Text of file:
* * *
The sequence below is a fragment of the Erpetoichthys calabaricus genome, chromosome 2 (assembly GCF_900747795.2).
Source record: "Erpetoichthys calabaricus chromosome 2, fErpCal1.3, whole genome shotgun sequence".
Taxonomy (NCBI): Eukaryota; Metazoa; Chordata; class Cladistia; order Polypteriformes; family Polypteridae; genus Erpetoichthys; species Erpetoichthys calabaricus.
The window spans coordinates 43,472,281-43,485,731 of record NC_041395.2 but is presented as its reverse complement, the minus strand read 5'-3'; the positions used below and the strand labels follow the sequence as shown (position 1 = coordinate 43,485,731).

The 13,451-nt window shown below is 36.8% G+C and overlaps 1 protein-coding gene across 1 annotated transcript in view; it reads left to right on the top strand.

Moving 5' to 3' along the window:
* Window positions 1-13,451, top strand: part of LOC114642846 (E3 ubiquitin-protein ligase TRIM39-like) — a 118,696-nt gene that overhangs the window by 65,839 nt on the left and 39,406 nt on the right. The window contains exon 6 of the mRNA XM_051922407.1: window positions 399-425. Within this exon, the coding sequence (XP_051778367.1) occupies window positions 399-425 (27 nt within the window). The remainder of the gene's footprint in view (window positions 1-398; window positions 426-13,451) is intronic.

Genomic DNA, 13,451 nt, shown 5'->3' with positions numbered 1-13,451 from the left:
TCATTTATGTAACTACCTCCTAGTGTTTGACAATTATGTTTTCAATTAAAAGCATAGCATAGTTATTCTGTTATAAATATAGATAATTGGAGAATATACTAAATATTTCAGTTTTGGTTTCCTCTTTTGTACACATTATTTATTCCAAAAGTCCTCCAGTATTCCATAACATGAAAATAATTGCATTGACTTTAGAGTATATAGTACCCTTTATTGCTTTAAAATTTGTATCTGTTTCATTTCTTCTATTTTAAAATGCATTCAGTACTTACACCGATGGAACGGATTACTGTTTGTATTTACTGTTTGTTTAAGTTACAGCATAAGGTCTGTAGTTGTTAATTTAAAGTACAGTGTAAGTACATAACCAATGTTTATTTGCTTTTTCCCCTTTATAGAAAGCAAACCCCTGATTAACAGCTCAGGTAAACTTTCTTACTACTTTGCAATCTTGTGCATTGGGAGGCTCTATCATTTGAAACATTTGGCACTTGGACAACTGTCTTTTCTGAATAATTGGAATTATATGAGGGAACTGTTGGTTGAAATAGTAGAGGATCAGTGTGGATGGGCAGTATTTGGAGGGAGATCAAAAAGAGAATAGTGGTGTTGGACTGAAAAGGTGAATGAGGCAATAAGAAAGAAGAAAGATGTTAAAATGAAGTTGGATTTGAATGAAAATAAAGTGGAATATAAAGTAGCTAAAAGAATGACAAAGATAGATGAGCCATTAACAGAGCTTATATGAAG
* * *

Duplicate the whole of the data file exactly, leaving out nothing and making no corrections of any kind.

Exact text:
The sequence below is a fragment of the Erpetoichthys calabaricus genome, chromosome 2 (assembly GCF_900747795.2).
Source record: "Erpetoichthys calabaricus chromosome 2, fErpCal1.3, whole genome shotgun sequence".
Taxonomy (NCBI): Eukaryota; Metazoa; Chordata; class Cladistia; order Polypteriformes; family Polypteridae; genus Erpetoichthys; species Erpetoichthys calabaricus.
The window spans coordinates 43,472,281-43,485,731 of record NC_041395.2 but is presented as its reverse complement, the minus strand read 5'-3'; the positions used below and the strand labels follow the sequence as shown (position 1 = coordinate 43,485,731).

The 13,451-nt window shown below is 36.8% G+C and overlaps 1 protein-coding gene across 1 annotated transcript in view; it reads left to right on the top strand.

Moving 5' to 3' along the window:
* Window positions 1-13,451, top strand: part of LOC114642846 (E3 ubiquitin-protein ligase TRIM39-like) — a 118,696-nt gene that overhangs the window by 65,839 nt on the left and 39,406 nt on the right. The window contains exon 6 of the mRNA XM_051922407.1: window positions 399-425. Within this exon, the coding sequence (XP_051778367.1) occupies window positions 399-425 (27 nt within the window). The remainder of the gene's footprint in view (window positions 1-398; window positions 426-13,451) is intronic.

Genomic DNA, 13,451 nt, shown 5'->3' with positions numbered 1-13,451 from the left:
TCATTTATGTAACTACCTCCTAGTGTTTGACAATTATGTTTTCAATTAAAAGCATAGCATAGTTATTCTGTTATAAATATAGATAATTGGAGAATATACTAAATATTTCAGTTTTGGTTTCCTCTTTTGTACACATTATTTATTCCAAAAGTCCTCCAGTATTCCATAACATGAAAATAATTGCATTGACTTTAGAGTATATAGTACCCTTTATTGCTTTAAAATTTGTATCTGTTTCATTTCTTCTATTTTAAAATGCATTCAGTACTTACACCGATGGAACGGATTACTGTTTGTATTTACTGTTTGTTTAAGTTACAGCATAAGGTCTGTAGTTGTTAATTTAAAGTACAGTGTAAGTACATAACCAATGTTTATTTGCTTTTTCCCCTTTATAGAAAGCAAACCCCTGATTAACAGCTCAGGTAAACTTTCTTACTACTTTGCAATCTTGTGCATTGGGAGGCTCTATCATTTGAAACATTTGGCACTTGGACAACTGTCTTTTCTGAATAATTGGAATTATATGAGGGAACTGTTGGTTGAAATAGTAGAGGATCAGTGTGGATGGGCAGTATTTGGAGGGAGATCAAAAAGAGAATAGTGGTGTTGGACTGAAAAGGTGAATGAGGCAATAAGAAAGAAGAAAGATGTTAAAATGAAGTTGGATTTGAATGAAAATAAAGTGGAATATAAAGTAGCTAAAAGAATGACAAAGATAGATGAGCCATTAACAGAGCTTATATGAAG